Old Posted Yesterday, 2:31 PM
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Originally Posted by Will O' Wisp View Post
This is really veering into a conversation better suited for the NYC transit thread, but the short answer is that the NYC Subway has a more stations per mile than the Shanghai Metro and Manhattan is the densest part of the network station wise. Outside of the center city Shanghai Metro stations seem to average 1.25-1.5 miles apart, the 2nd Avenue subway is building a station about every half mile. At that range the construction impact from the station boxes tends to overlap, not to mention that Manhattan is so built up there's zero space to store equipment other than out in the street. It's a very different project than the extensions of Lines 5, 10, and 13, which are pushing outward from the city center rather than tunneling straight through it.

Property rights in China started improving in the late 00's from what I hear, but they're still fractional compared to those in the US. In the US the government has to take into account the physical value of the land (including what could be built on it, and how much value it provides to your other properties) in addition to the value of whatever you've already built on it. In China, only the second part really counts.
I'm not talking about the extension of Lines 5, 10, or 13 though - I'm talking about Line 15 (and also what I've seen of construction on Lines 14 and 18, whose central sections also pass through the city centre), whose central stretch goes through the city centre and has a station about kilometre or so. Anything inside the Outer Ring Road in Shanghai can be considered the city centre and has basically the same space issues as Manhattan would.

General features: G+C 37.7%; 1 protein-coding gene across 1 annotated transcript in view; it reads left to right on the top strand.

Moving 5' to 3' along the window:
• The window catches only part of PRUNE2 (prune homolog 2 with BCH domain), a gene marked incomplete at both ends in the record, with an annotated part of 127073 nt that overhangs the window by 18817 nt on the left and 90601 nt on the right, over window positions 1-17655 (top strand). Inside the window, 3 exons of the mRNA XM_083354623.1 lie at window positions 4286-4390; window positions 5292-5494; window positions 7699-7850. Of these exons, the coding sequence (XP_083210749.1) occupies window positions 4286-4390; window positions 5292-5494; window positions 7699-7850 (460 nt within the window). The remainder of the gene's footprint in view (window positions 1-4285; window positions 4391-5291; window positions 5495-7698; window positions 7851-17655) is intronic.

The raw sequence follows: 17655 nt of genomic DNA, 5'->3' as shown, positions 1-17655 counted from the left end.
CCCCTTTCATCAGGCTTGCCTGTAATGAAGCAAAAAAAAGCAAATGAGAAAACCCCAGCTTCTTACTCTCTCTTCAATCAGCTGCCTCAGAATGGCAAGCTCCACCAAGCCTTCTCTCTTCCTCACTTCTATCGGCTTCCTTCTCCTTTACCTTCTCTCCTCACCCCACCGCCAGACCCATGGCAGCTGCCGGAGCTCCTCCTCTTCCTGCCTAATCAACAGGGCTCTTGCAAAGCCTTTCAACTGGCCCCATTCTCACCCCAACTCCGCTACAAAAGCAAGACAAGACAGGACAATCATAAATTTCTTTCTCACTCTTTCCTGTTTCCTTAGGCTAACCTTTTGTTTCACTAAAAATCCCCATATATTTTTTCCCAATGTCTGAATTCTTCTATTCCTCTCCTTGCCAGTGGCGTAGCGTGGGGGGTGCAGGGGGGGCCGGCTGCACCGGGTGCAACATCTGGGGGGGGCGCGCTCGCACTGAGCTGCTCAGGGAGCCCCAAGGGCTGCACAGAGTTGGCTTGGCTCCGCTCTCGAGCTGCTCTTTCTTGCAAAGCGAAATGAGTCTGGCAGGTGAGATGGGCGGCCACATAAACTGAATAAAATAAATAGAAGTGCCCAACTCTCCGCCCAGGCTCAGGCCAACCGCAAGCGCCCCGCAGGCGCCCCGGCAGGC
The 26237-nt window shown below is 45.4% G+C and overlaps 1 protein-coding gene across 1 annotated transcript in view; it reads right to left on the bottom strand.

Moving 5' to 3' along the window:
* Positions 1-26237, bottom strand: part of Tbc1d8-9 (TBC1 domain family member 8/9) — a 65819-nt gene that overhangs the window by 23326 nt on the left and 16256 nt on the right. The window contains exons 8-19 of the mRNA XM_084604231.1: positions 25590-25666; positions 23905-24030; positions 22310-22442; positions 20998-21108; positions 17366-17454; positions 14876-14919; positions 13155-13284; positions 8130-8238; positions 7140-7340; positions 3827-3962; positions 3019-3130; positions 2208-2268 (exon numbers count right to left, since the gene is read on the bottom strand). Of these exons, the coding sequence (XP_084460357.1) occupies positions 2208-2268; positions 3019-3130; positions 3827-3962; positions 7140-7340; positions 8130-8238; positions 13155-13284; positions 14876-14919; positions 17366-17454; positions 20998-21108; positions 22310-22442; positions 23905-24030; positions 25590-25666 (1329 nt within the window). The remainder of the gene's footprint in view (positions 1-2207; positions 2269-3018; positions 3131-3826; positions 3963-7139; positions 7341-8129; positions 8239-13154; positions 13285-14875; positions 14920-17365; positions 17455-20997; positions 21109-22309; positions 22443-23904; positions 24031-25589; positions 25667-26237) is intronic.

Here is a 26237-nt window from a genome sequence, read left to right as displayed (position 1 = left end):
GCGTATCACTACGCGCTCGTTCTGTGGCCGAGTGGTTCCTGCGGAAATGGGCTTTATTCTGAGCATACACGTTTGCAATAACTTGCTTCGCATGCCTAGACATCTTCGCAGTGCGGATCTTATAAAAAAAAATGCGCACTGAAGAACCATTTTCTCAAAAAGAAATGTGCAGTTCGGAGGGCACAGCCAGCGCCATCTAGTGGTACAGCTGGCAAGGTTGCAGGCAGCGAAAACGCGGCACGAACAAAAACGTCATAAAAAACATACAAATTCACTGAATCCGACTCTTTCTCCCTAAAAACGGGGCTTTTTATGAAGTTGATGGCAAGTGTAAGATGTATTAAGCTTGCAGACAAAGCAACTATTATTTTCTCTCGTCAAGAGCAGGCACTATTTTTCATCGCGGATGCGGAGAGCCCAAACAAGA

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Last edited by The Chemist; Yesterday at 11:15 PM.
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  #2275  
Old Posted Yesterday, 6:11 PM
BrownTown BrownTown is online now
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Originally Posted by The Chemist View Post
I'm not talking about the extension of Lines 5, 10, or 13 though - I'm talking about Line 15 (and also what I've seen of construction on Lines 14 and 18, whose central sections also pass through the city centre), whose central stretch goes through the city centre and has a station about kilometre or so. Anything inside the inner ring road in Shanghai can be considered the city centre and has basically the same space issues as Manhattan would.
Yeah, seriously. Just because NYC is much more dense than any other city in the US doesn't mean it's special by world standards. Plenty of other major cities are just as dense.

Obviously the real reason for the cost difference is that the same sort of project in NYC has 4x as many workers each making $250,000/yr. So unless your average worker in Shanghai makes a $1,000,000/yr it's going to cost more in NYC. The fact it costs 10x as much more in NYC can be almost entirely attributed to this lone difference. Things like equipment staging areas are a drop in the bucket.